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cutting bridges on Tbred w/ 9V

Last response: in Overclocking
March 19, 2003 5:00:42 AM

Ok, I'm new to overclocking and all, but considering I don't have the money for a new XP2800+, and for ~$70 I can possibly get a 1700 to overclock to roughly the same speed, I'm willing to give it a shot. I recently purchased an XP1700 TBred B for my a7n8x (should arrive monday). I plan on overclocking it to at least 1729 MHz (2100+). From all the posts I've read, it seems I need to cut the 5th L3 bridge to allow my mobo to use the higher multiples. Additionally, I realize I need to set a new default mult. I was thinking I will set it at 13X, which is 1729 so it will POST. I think that's all I have to do... If I'm missing something let me know...

Here's the thing, I've read you can cut the bridges with a razor blade OR you can "short" the bridges using a 9-volt battery and some electrodes. I have heard success stories from both sides, but I have heard horror stories as well. I know whatever I do will void my warranty, and if I damage it, I'm out $70. Oh well, I'll risk it. I would just like to choose the safest option.

Does anyone have experience using either of the two methods to cut the bridges? If so, which method is best?


XP1700 B w/ Noise Control Silverado HSF
2x256MB OCZ EL PC3500 DDR
300 Watt PSU
45G IBM 7200

More about : cutting bridges tbred

March 19, 2003 9:25:36 AM

I did the knife method, though I just used my KERSHAW pocket knife :D 

I ran the point of the knife over the bridges (did two at the same time) 2 times with a little bit of pressure. It worked first time.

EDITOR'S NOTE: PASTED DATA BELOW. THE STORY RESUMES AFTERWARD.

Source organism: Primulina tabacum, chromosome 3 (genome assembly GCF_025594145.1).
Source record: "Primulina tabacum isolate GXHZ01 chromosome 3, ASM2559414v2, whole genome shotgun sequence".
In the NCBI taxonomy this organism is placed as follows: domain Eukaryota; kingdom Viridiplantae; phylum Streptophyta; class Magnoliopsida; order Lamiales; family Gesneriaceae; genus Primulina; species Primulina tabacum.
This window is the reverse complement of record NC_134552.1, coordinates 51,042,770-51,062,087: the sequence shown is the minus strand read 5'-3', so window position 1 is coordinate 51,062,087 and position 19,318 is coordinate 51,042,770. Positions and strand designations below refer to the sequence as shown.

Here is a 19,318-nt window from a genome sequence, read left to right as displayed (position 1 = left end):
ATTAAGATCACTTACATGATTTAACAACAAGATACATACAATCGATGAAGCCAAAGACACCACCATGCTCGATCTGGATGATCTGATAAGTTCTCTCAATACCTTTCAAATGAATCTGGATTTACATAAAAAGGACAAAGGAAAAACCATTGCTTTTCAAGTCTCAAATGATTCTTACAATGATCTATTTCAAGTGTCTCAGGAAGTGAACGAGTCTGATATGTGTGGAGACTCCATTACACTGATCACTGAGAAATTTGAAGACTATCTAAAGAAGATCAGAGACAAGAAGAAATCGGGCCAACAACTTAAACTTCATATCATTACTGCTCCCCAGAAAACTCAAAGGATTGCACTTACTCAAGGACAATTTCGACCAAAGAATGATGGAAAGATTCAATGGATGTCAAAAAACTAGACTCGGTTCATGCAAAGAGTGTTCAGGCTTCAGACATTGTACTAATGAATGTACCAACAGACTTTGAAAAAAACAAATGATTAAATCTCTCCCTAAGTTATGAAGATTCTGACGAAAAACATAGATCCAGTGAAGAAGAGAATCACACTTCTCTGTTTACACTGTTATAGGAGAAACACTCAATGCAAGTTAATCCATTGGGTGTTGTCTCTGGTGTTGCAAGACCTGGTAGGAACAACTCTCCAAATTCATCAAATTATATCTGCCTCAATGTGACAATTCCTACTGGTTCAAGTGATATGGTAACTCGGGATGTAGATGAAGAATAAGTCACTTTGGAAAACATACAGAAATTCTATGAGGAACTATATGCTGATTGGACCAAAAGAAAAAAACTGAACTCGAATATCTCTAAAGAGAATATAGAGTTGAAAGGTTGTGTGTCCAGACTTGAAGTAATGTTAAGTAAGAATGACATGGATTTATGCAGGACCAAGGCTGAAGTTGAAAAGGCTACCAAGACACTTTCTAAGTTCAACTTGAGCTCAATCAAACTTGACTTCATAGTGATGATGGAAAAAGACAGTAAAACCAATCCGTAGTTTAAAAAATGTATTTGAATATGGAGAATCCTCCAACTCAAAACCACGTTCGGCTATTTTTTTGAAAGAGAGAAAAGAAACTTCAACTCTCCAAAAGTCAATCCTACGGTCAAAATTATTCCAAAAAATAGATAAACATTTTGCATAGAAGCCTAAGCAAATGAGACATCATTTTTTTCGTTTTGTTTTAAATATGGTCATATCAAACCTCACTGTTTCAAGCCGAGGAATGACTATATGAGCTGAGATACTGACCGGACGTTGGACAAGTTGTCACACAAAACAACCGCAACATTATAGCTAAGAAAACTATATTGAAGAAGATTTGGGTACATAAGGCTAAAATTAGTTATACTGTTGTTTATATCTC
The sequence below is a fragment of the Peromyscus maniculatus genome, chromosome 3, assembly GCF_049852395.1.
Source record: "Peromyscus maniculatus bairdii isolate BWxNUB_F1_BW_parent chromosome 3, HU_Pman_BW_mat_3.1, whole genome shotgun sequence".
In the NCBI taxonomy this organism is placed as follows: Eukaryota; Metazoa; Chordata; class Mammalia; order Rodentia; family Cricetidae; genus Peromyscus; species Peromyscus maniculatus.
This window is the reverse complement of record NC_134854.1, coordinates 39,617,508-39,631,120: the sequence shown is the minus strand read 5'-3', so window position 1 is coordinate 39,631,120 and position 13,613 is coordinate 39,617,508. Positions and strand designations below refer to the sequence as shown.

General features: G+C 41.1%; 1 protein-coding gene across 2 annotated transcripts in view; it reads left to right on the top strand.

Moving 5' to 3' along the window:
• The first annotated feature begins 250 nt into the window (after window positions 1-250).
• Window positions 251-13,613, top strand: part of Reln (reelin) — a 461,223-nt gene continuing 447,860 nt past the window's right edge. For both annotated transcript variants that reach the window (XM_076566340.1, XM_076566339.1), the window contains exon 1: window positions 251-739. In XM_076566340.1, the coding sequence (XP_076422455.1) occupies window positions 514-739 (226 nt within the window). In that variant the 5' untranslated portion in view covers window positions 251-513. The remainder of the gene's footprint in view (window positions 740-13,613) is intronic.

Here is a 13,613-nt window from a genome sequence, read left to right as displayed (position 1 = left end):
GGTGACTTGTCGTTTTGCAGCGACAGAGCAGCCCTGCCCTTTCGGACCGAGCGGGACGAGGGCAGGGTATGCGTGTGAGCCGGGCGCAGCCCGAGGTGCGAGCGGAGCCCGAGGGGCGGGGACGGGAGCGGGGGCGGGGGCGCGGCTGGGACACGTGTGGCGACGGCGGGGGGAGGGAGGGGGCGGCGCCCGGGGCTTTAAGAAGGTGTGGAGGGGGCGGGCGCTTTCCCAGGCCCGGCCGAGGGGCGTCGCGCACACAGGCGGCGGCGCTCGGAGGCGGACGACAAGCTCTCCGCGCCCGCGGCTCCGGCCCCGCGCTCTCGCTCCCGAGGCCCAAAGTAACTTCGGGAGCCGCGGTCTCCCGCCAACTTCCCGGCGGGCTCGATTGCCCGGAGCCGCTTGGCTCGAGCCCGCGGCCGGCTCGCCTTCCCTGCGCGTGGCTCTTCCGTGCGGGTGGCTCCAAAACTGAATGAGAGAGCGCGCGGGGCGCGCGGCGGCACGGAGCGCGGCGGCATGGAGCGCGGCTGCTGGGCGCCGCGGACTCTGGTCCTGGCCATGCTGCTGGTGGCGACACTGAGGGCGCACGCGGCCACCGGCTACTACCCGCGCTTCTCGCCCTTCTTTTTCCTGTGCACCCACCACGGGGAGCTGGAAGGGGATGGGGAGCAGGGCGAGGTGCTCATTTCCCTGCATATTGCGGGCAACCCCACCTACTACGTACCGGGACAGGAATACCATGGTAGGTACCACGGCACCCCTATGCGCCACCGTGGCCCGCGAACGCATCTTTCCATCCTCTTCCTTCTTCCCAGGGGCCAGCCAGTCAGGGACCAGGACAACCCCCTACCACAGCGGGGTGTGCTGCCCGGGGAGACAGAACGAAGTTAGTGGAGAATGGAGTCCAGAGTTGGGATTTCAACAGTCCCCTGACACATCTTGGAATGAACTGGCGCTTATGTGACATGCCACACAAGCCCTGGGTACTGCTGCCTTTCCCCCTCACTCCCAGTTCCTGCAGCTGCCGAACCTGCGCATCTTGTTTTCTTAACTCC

I had never done this before, and it worked pretty good.

Water cooling is for the weak. Get liquid nitrogen.
March 19, 2003 4:10:51 PM

I heard about the 9V trick but I thought it was a joke. If you try it let us know if it works. (Do you have any links to accounts failed or successful?)

I used a razor blade. I couldn't do it without a magnifying glass.

Protect the pins if you use the latter method. Don't want to bend them while you make the cuts.

<b>99% is great, unless you are talking about system stability</b><P ID="edit"><FONT SIZE=-1><EM>Edited by phsstpok on 03/19/03 01:20 PM.</EM></FONT></P>
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March 25, 2003 8:04:21 PM

Well, I have good news. My chip came in and I decided to try the 9-volt method to cut the bridges. So far I'm running my xp1700 @ 2.17GHz (2700+). My fsb is set at 166 and my multiplier is 13. I did have to up the voltage to 1.6 from stock of 1.5 to get it to run stable. My chip temp is 36 idle/41 load with a mobo temp of 28 (according to ASUS Probe). I plan on taking it a little higher if I can, but I'm pretty happy with saving almost $200!!

All i did to cut the bridges was the following: